A nice mix of OSX and arduino programming. I haven’t perused the code indepth, but I’ll probably be able to use some of the arduino side for a future robotic arm project.
Recently I became interested in building my own multirotor UAV, often called Drones and other stigmatized names. Specifically I wanted to build my own quadcopter from the ground up, the type with 4 upward facing propellers atop high powered brushless motors.
Design of the UAV took place in Solidworks, which enabled me to size everything correctly and check clearances and such.
Before starting the design phase I looked around at a few existing 3D printable designs and chose one to base the initial design.
Some of the specs
- ArduFlyer 2.5.2 to be used with APM flight planner for real time telemetry w/ GPS module
- 2200kv motors
- Afro 30A ESCs
- 2x 2200mah 3s lipo packs
The quad came together pretty quickly after I had finalized the design, 3D printed the body+arms, and received all my parts from different sources online.
Then I took it on it’s maiden flight: and this was the result.
About 1 second after liftoff two of the motors ripped themselves free taking part of the arms with them. Obviously the arms weren’t strong enough to combat vibrations from the motor and props as well as lift forces generated by the props nearby the motor. I also realized the motor/ESC combo I purchased was quite a bit more powerful then I realized and would need to beef up the rigidity of the frame accordingly.
After the first flight and ensuing catastrophic failure was witnessed by my engineer friend Drew, he took measurements from my previous design CAD files and created a new arm design that he felt would be able to take the motor’s vibrations and torsional forces.
I took that arm design and modified it to use lofts a little more smoothly around the motor mount area and added mounting points for the arm to the body. The body was designed by me to be able to fit most of the electronics inside with the controller and reciever plus other control hardware on the top. The body splits in two for easy access to the power electronics. The arms are attached to the upepr and lower parts of the body via small aluminum mounting tabs I made out of 4x5mm aluminum bar stock.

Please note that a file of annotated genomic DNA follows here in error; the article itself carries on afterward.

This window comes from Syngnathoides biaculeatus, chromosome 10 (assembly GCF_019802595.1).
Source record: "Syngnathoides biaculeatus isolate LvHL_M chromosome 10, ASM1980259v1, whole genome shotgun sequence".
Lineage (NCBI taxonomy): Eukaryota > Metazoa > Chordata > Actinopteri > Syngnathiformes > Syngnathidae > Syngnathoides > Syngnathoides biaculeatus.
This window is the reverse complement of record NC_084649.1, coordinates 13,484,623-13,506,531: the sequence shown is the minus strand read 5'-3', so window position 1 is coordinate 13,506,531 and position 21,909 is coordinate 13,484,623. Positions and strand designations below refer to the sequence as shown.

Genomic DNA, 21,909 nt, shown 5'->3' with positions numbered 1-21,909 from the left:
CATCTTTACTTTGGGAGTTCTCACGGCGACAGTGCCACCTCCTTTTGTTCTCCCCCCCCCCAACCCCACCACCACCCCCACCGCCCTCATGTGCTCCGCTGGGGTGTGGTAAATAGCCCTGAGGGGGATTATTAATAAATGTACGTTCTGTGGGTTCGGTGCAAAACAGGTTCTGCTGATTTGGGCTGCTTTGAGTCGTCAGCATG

The arms were printed with very low infill as it was designed to distribute most of the forces around the outside surface. After printing, holes were drilled on either side of the arm for the motors wires and ESCs to fit through.
Assembly took a quite bit longer than the first version as feeding the ESCs through the arms to get the motor leeds out the other side for connecting the motor proved quite troublesome and tedious. Mounting the arms and making sure clearance was good between multiple 3D printed parts required a little bit of sanding and forcing certain parts together.
Can you guess what happened when I flew it for the first time?
3D printed sturdy quadcopter and multirotors are possible, there are tons of working designs out there, you just need to print them thick enough.
My V2 design may have been more successful if I took advice from nature and filled the arms with foam after running the motor wires.
Design, crash, learn, repeat I guess.
It’s in the works.
It’s going to be made out of aluminum square tubes.
And when I crash it, It will probably be able to fly shortly after.
This was my first large sewing project, it came out rather nicely IMO.
Used the butterick 5811 jacket pattern ( mixing patterns A and C ), and this water proof polyester fabric.
The fabric was a little thicker than I expected which proved a little difficult to sew a couple times, especially in areas with a lot of bends. It also aids in making this a nice warm jacket to wear during cold rainy weather.
Forgot to post this project I did a while back.
Now that Leap Motion is coming out with a more useful bone structure based API I may attempt the original project I had in mind when I had purchased the leap…